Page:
Tales of Irene: Did we over react?

August 27, 2011 1100 hrs EDT (Maryland)


I have been watching Irene with interest, both as a resident of the east coast and as an emergency management practitioner.  I have been impressed with the planning and preparation so far, surprised by some of the doom and gloom, and now listening to those that think that everyone overreacted. So, I am prompted to impose my opinions on my readers once again...


The short answer to the question of overreactions is, IMHO, that it was not overreacting based on what the emergency managers had in the way of a forecast.  Hurricanes are unique, and preparedness officials are blessed, in that there is a lot of warning with tropical systems - almost too much it seems. The problem is there is not as much certainly as we would like. Forecast tracks change all the time and forecast strength is also seldom correct. But you need to work with what you have.


Evacuations are a tool to save lives. Getting people out of the impact zone is a no-brainier but when and how many is the tough decision facing emergency managers.  It takes a long time to evacuate resorts and metropolitan areas.  If you pull the trigger too fast (and the threat does not play out) you may have caused some unnecessary disruption to business and vacations. If you pull the trigger too late, you might put more people in harm's way, causing huge traffic jams and more suffering.  The forecast was dire and the track was a worst case scenario; so, emergency managers had to weigh these factors and that is what lead to evacuations from the OBX up to New England. 



Too Much Hype?
Almost everyone dislikes the hyperbole that politicians and newscasters seem to enjoy so much. I personally wish there was more of a "just the facts" approach to public information.  I understand that it is a tough job to get people to pay attention to warnings and to react to government advice, so a little hype is understandable. You need to do something to get people's attention, denial and inertia are normal and a lot of people do not listen but the over-the-top hype seems to have a negative effect on many.


My pet peeve and dismay is reserved for the the weatherman on the beach, or in the street, watching the destruction. There they stand, crouched down against the wind, dodging flying debris, etc., all while warning everyone to stay inside!  The hypocrisy is unbelievable! They set a bad example for everyone. If they can be on the beach why can't we?


Making Tough Decisions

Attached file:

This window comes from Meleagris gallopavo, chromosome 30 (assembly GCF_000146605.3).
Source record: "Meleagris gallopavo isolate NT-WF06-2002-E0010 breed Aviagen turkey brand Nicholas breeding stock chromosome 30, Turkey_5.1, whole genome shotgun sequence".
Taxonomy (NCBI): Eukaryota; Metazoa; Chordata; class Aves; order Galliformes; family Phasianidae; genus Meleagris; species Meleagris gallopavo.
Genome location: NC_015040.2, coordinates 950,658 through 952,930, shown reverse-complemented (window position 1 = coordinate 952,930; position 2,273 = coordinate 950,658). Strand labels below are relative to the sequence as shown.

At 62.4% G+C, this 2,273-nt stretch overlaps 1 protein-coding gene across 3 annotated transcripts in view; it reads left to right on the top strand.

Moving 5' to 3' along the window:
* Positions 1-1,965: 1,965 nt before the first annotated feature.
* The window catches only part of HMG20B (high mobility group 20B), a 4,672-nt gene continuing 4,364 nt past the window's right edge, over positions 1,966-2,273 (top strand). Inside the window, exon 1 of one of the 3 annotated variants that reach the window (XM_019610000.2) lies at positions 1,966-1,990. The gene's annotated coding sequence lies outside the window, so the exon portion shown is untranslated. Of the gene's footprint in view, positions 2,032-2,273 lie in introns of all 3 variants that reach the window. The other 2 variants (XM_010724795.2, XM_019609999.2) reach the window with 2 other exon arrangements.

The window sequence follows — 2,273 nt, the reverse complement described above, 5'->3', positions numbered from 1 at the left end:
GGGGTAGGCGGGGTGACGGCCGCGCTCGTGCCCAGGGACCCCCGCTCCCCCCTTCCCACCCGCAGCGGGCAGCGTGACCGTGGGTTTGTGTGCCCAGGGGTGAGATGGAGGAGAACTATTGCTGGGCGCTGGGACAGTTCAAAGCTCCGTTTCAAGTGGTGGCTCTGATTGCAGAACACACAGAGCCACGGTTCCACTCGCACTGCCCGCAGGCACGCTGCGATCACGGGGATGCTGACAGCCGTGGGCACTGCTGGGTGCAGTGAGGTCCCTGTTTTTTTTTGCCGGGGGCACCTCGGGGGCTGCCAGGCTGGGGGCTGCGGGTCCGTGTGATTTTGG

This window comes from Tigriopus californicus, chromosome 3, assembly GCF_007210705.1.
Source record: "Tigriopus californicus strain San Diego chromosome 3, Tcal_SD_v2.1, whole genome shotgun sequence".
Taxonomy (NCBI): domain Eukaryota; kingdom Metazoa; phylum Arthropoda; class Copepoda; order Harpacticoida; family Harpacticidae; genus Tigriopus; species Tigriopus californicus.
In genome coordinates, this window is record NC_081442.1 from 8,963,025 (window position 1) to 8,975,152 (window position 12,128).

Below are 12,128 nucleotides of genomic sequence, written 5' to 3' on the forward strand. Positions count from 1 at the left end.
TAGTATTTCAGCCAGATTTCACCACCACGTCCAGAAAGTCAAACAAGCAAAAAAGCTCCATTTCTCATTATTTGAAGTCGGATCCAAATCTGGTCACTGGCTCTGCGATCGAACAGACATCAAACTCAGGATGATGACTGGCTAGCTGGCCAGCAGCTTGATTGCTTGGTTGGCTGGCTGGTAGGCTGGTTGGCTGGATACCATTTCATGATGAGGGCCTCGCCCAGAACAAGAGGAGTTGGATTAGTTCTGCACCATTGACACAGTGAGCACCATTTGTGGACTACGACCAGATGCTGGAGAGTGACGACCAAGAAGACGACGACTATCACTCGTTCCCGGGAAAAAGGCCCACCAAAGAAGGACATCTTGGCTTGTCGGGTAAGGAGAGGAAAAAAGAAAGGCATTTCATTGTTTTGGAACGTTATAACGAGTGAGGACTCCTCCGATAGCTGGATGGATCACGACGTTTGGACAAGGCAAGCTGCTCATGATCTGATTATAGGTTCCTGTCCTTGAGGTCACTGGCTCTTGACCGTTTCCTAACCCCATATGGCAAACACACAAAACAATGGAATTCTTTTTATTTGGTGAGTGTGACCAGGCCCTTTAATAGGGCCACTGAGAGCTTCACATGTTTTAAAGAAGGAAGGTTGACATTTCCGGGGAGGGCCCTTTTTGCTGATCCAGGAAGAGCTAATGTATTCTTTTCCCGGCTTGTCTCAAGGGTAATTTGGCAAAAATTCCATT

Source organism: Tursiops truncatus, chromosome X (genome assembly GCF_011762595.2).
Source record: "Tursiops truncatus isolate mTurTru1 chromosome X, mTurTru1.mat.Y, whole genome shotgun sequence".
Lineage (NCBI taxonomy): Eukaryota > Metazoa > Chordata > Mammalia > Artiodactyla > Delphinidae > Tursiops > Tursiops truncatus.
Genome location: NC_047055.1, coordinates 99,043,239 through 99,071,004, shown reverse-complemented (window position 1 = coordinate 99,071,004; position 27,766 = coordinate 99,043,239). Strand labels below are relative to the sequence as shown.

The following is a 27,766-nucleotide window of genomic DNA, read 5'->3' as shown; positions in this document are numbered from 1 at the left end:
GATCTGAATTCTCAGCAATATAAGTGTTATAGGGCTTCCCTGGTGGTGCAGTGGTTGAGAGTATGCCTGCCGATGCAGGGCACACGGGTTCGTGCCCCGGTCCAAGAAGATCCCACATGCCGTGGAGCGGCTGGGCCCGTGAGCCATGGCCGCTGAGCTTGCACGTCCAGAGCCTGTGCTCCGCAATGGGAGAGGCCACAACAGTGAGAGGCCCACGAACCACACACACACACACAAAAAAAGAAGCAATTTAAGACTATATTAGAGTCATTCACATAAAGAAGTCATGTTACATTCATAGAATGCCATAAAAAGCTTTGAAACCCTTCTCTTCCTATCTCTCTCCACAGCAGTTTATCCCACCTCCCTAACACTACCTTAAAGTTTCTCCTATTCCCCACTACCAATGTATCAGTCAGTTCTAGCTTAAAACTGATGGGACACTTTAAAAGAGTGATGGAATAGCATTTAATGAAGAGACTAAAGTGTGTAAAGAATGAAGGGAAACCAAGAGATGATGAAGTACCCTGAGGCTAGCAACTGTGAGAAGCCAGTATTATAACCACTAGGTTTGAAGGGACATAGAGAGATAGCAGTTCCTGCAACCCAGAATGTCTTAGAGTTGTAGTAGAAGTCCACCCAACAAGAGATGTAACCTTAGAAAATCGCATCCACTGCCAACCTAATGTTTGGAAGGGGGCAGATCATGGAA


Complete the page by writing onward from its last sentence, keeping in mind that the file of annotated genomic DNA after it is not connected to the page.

With the storm weakening and the damage appearing to be minor (at this hour), I am sure that people are wondering if it was worth shutting down the entire eastern seaboard for this so called "storm of the century".  I applaud the emergency managers and politicians for making the tough decisions and announcing them far enough in advance to work.  The evacuations that I saw carried out went very smoothly. Ocean City and the State deployed  buses which came down and fetched the international student workers, who do not have cars normally, and took them up to Baltimore to stay in a University. That was a good plan and well executed. It appears to have gone off without a hitch.


Irene impacts Surf Beach, North Carolina (Rick Paxton photo)


I was faced with a personal evacuation "decision dilemma" myself as I was enjoying some time at the beach. I immediately started weighing my options when the forecast track got close to my location. It would be easy to move in the deck furniture and leave. Part of me wanted to stay as I enjoy a good storm. I grew up at the beach and never evacuated before. As a fire fighter I went out and ran calls in storms and I must say I found it invigorating. However, with family and pets to think about, and having no first responder role to play, I decided to leave and then went to work trying to talk my family members who live there into leaving.  


I left early and had no traffic. As soon as I got home the evacuation orders started so I would have needed to leave anyway.  As for my family, and other "locals" I know, none of them wanted to go and many of them stayed.  They wanted to watch over their property; even after evacuations were ordered and it was announced that water and sewer would be shut off. I hope that they all make out alright and I am watching closely to see how bad they get it.

Lessons to Learn
As with any disaster, or near disaster, there are lessons to learn. We will be watching for after action reviews and recommendations.  I hope that no one thinks this was a "crying wolf" situation. When the next one comes, the threat may be worse and the issues will be the same.  Bottom line, have a plan, be prepared, and remember it is better to be safe than sorry.

Looking forward to getting back to the beach to see if the roof is still on the condo!

Steve


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